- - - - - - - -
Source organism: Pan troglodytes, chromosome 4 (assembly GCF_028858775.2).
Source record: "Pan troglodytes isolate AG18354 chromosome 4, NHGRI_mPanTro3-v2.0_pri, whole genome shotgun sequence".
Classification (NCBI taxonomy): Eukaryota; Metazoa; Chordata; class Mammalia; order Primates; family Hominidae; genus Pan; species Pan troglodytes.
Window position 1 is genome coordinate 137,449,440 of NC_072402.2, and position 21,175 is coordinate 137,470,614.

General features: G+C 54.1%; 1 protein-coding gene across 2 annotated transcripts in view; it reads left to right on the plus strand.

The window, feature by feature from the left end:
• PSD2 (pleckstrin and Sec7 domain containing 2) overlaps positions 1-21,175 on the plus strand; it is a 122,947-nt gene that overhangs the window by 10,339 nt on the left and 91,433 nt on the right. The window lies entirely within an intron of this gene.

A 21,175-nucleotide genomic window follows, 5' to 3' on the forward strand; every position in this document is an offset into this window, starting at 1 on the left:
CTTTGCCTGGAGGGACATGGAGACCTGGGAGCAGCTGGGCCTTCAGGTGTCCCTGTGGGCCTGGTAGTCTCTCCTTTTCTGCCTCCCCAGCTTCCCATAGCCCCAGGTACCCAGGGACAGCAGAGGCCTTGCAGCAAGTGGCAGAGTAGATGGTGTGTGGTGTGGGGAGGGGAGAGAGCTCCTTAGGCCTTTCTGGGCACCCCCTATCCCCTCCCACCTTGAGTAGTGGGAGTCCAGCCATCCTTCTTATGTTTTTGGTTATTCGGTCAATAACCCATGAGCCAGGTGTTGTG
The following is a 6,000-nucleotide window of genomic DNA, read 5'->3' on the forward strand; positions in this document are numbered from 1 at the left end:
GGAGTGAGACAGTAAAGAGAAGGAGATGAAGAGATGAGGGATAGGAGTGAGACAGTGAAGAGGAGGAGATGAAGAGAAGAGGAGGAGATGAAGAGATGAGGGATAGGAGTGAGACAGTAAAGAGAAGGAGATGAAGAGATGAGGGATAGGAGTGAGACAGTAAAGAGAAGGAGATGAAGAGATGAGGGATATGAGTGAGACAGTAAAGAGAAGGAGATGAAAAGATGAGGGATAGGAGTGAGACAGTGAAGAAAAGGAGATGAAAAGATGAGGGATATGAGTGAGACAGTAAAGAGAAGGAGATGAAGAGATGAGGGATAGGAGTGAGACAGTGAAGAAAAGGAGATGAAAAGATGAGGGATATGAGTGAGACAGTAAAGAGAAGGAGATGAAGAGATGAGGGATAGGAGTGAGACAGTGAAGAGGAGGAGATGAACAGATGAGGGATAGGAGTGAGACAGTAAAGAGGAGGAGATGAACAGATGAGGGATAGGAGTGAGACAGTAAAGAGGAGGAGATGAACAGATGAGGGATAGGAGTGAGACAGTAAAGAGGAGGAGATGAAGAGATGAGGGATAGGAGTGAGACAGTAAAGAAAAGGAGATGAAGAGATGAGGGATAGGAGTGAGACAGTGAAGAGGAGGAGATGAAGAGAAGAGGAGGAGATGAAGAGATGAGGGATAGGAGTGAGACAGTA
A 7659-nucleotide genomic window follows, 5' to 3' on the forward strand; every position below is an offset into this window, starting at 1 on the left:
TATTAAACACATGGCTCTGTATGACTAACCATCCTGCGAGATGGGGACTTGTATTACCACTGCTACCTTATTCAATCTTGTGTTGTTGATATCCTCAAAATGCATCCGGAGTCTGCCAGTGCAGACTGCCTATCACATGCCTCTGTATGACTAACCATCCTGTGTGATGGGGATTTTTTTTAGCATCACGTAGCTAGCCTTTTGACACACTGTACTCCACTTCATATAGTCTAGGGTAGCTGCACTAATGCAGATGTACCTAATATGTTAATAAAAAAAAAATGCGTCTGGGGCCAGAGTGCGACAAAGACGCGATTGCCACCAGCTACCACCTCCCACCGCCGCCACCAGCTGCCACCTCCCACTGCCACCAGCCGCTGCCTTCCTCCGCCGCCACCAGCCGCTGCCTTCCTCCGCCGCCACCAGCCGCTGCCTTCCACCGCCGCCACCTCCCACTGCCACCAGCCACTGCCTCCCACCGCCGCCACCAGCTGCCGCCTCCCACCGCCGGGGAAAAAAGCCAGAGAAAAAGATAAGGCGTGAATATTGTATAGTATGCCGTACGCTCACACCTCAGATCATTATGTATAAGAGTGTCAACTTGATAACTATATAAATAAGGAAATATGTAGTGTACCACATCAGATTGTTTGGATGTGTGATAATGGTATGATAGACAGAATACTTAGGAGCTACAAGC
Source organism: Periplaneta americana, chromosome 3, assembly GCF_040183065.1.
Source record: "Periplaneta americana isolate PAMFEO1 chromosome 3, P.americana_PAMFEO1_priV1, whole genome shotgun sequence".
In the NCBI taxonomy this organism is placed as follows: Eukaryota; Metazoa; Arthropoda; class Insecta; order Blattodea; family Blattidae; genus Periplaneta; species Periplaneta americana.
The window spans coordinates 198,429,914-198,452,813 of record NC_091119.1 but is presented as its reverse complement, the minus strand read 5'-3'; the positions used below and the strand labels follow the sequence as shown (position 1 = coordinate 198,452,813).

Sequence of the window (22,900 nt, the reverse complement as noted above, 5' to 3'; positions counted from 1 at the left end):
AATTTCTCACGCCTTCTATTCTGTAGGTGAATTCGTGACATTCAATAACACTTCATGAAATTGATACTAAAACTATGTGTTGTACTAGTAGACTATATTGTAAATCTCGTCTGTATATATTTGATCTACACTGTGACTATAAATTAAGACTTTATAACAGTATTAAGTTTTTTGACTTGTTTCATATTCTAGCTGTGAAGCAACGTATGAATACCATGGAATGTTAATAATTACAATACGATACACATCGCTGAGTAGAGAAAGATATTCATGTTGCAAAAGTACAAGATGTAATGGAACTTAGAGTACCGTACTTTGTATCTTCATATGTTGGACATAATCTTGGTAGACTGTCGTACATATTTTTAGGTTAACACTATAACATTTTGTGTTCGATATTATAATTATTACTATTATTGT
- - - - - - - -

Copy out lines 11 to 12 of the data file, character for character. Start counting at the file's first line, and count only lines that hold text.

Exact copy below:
GGAGTGAGACAGTAAAGAGAAGGAGATGAAGAGATGAGGGATAGGAGTGAGACAGTGAAGAGGAGGAGATGAAGAGAAGAGGAGGAGATGAAGAGATGAGGGATAGGAGTGAGACAGTAAAGAGAAGGAGATGAAGAGATGAGGGATAGGAGTGAGACAGTAAAGAGAAGGAGATGAAGAGATGAGGGATATGAGTGAGACAGTAAAGAGAAGGAGATGAAAAGATGAGGGATAGGAGTGAGACAGTGAAGAAAAGGAGATGAAAAGATGAGGGATATGAGTGAGACAGTAAAGAGAAGGAGATGAAGAGATGAGGGATAGGAGTGAGACAGTGAAGAAAAGGAGATGAAAAGATGAGGGATATGAGTGAGACAGTAAAGAGAAGGAGATGAAGAGATGAGGGATAGGAGTGAGACAGTGAAGAGGAGGAGATGAACAGATGAGGGATAGGAGTGAGACAGTAAAGAGGAGGAGATGAACAGATGAGGGATAGGAGTGAGACAGTAAAGAGGAGGAGATGAACAGATGAGGGATAGGAGTGAGACAGTAAAGAGGAGGAGATGAAGAGATGAGGGATAGGAGTGAGACAGTAAAGAAAAGGAGATGAAGAGATGAGGGATAGGAGTGAGACAGTGAAGAGGAGGAGATGAAGAGAAGAGGAGGAGATGAAGAGATGAGGGATAGGAGTGAGACAGTA
A 7659-nucleotide genomic window follows, 5' to 3' on the forward strand; every position below is an offset into this window, starting at 1 on the left: